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Acting Beautifully

Henry James and the Ethical Aesthetic

Sigi Jottkandt

Publication Year: 2005

What is the matter with the women in Henry James? In The Portrait of a Lady, The Wings of the Dove, and his short story “The Altar of the Dead,” one woman returns to a monster of a husband, another dies rather than confront the truth of her lover’s engagement, while yet another stakes her all on having a candle lit for a dead lover, only to promptly reject it. Exploring these strange choices, Sigi Jöttkandt argues that the singularity of these acts lies in their ethical nature, and that the ethical principle involved cannot be divorced from the question of aesthetics. She combines close readings of James with suggestive tours through Kantian aesthetics and set theory to uncover the aesthetic underpinning of the Lacanian ethical act, which has been largely overlooked in the current drive to discover a Cartesian origin for the subject as the subject of science.

Published by: State University of New York Press

Title Page, Copyright Page

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Contents

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pp. viii-

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Preface

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pp. xii-xviii

"It occurs to me that my title may seem a little misleading once one realizes that my subject implicitly deals at least as much with Lacan as it does with James. My decision to leave Lacan out, however, comes not so much out of a furtive desire to deceive the reader as from an intent to emphasize how the psychoanalytic concepts I will be dealing with here make..."

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1

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pp. 1-41

"Few of James’s novels have generated as much reader frustration as The Portrait of a Lady. While Isabel’s final decision to return to Osmond famously had such supportive contemporary readers as Grace Norton confessing to having thrown the book across the room in vexation, our collective irritation today at what seems like James’s distinctly perverse refusal to..."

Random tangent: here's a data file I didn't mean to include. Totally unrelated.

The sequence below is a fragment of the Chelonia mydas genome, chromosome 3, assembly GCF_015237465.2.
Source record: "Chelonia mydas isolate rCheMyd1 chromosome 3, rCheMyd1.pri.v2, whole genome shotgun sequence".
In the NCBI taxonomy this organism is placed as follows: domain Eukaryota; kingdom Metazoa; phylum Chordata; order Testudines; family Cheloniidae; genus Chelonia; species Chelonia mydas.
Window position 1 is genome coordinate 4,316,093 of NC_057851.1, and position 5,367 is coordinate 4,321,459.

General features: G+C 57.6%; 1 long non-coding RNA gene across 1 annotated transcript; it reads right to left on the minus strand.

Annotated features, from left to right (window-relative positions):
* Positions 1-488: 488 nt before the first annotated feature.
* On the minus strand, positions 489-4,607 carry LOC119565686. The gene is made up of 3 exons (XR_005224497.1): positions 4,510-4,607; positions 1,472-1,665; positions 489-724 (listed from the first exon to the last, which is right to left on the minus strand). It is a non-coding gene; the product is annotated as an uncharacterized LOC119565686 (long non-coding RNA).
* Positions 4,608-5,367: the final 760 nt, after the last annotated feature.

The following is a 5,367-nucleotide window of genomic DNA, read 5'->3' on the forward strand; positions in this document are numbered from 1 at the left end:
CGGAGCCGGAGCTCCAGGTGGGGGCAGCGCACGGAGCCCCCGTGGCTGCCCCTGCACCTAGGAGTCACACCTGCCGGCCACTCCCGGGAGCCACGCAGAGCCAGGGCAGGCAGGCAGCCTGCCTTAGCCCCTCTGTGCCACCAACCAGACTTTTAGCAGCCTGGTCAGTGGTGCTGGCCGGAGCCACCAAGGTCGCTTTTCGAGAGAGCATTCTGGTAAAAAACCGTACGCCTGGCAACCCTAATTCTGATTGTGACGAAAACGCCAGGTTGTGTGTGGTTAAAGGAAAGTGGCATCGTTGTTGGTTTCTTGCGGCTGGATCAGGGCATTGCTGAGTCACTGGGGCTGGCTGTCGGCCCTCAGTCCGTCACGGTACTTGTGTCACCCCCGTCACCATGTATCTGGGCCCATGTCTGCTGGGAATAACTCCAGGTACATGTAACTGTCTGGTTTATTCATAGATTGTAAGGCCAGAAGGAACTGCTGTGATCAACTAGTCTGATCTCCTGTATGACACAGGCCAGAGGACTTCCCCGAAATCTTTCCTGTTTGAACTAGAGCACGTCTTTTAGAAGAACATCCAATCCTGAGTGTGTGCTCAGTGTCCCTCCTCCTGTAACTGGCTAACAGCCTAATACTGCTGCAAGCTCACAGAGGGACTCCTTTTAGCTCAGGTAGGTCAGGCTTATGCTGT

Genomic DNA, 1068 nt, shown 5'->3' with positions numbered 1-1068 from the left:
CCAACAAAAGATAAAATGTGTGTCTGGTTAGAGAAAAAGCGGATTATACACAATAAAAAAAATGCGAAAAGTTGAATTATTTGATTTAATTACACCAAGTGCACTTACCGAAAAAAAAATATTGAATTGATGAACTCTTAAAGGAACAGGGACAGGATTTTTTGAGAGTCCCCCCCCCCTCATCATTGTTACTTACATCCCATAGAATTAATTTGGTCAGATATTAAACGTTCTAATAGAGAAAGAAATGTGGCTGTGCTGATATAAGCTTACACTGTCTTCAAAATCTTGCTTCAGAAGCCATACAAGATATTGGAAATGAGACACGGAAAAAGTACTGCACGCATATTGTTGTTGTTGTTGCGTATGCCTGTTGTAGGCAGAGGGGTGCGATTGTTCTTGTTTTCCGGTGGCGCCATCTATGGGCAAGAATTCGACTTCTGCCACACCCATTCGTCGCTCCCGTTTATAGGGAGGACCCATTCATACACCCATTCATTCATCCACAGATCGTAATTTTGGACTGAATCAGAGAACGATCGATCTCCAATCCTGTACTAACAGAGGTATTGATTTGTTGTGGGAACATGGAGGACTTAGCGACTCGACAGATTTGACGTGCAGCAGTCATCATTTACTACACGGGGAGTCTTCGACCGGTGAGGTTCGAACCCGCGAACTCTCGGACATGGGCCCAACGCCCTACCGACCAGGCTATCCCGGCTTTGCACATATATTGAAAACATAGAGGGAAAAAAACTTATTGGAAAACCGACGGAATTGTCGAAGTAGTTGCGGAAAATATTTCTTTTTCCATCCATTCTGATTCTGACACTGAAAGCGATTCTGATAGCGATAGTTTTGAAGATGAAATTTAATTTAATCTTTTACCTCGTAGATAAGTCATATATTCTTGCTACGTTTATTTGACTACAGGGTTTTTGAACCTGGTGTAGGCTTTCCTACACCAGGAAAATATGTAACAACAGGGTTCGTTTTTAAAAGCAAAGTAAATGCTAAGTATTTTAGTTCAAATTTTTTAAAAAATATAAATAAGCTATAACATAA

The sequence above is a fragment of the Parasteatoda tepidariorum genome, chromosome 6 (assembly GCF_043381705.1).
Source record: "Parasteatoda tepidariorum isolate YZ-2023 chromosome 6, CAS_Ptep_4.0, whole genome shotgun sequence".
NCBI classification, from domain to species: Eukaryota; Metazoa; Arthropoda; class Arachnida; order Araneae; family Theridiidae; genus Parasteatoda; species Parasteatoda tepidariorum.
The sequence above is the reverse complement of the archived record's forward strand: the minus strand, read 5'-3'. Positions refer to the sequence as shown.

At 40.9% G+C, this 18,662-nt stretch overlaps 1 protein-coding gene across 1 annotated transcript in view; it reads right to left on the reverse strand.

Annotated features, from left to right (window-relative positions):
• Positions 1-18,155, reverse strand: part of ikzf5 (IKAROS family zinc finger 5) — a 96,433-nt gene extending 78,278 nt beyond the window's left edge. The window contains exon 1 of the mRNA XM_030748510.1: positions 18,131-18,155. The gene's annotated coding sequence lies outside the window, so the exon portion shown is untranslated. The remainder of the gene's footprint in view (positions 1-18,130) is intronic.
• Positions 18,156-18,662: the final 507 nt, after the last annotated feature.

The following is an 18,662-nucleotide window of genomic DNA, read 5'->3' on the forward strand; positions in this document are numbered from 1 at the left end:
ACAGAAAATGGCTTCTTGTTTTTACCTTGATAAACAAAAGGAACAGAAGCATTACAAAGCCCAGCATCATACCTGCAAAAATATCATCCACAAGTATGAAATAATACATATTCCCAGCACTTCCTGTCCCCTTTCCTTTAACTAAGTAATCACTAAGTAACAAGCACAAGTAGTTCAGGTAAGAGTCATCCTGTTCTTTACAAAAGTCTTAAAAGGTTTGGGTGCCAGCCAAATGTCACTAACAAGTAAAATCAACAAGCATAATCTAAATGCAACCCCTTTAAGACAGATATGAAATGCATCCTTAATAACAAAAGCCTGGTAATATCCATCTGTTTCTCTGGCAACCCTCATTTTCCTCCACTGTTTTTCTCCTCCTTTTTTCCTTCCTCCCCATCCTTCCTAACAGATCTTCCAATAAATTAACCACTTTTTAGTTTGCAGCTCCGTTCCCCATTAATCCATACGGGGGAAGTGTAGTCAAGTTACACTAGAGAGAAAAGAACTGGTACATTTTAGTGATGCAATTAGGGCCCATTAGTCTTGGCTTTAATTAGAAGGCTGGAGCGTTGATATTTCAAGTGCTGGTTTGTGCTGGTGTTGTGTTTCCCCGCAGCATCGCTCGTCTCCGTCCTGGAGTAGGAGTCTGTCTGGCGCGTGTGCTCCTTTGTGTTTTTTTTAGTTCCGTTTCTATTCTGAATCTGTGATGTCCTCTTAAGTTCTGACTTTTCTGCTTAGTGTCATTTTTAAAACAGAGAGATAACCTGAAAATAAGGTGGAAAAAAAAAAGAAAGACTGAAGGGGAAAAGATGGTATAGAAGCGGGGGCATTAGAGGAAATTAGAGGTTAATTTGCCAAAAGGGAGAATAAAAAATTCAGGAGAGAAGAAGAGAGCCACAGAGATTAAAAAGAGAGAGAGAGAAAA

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2

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pp. 43-97

"In his landmark study of The Wings of the Dove,1 Peter Brooks sets the terms for what has subsequently become one of the major thrusts in the novel’s critical reception.2 For Brooks, the novel has as its central concern the question of representation and its limit, or as he puts it, the 'abyss of..."

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3

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pp. 99-145

"In this chapter I want to turn back to some of the issues I began with, back, that is, to what might be considered the 'burning' question of ethical thought, the question of universality.1 It was the concept of universality, after all, that Hegel addressed when he came to consider the dialectic of human and divine laws in his discussion of the Ethical Community..."

Notes

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pp. 147-163

Works Cited

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pp. 165-171

Index

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pp. 173-177


E-ISBN-13: 9780791482759
Print-ISBN-13: 9780791465578
Print-ISBN-10: 0791465578

Page Count: 196
Illustrations: 1 figure
Publication Year: 2005

Series Title: SUNY series in Psychoanalysis and Culture
Series Editor Byline: Henry Sussman

Research Areas

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Subject Headings

  • James, Henry, -- 1843-1916 -- Criticism and interpretation.
  • Didactic fiction, American -- History and criticism.
  • James, Henry, -- 1843-1916 -- Aesthetics.
  • James, Henry, 1843-1916 -- Ethics.
  • Conduct of life in literature.
  • Ethics in literature.
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